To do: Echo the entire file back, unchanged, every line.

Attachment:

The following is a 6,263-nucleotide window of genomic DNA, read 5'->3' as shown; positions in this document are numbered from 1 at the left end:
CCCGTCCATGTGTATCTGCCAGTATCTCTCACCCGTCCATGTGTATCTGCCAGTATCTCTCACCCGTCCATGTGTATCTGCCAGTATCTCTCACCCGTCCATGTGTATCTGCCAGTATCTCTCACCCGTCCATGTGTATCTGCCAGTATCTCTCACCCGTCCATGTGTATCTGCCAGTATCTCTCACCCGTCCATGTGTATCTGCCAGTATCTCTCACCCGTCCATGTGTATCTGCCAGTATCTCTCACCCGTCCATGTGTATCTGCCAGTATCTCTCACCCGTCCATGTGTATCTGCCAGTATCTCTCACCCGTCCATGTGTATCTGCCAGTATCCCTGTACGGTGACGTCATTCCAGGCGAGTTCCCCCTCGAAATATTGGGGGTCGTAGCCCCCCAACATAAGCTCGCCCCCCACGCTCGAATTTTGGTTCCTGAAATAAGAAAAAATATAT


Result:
The following is a 6,263-nucleotide window of genomic DNA, read 5'->3' as shown; positions in this document are numbered from 1 at the left end:
CCCGTCCATGTGTATCTGCCAGTATCTCTCACCCGTCCATGTGTATCTGCCAGTATCTCTCACCCGTCCATGTGTATCTGCCAGTATCTCTCACCCGTCCATGTGTATCTGCCAGTATCTCTCACCCGTCCATGTGTATCTGCCAGTATCTCTCACCCGTCCATGTGTATCTGCCAGTATCTCTCACCCGTCCATGTGTATCTGCCAGTATCTCTCACCCGTCCATGTGTATCTGCCAGTATCTCTCACCCGTCCATGTGTATCTGCCAGTATCTCTCACCCGTCCATGTGTATCTGCCAGTATCTCTCACCCGTCCATGTGTATCTGCCAGTATCCCTGTACGGTGACGTCATTCCAGGCGAGTTCCCCCTCGAAATATTGGGGGTCGTAGCCCCCCAACATAAGCTCGCCCCCCACGCTCGAATTTTGGTTCCTGAAATAAGAAAAAATATAT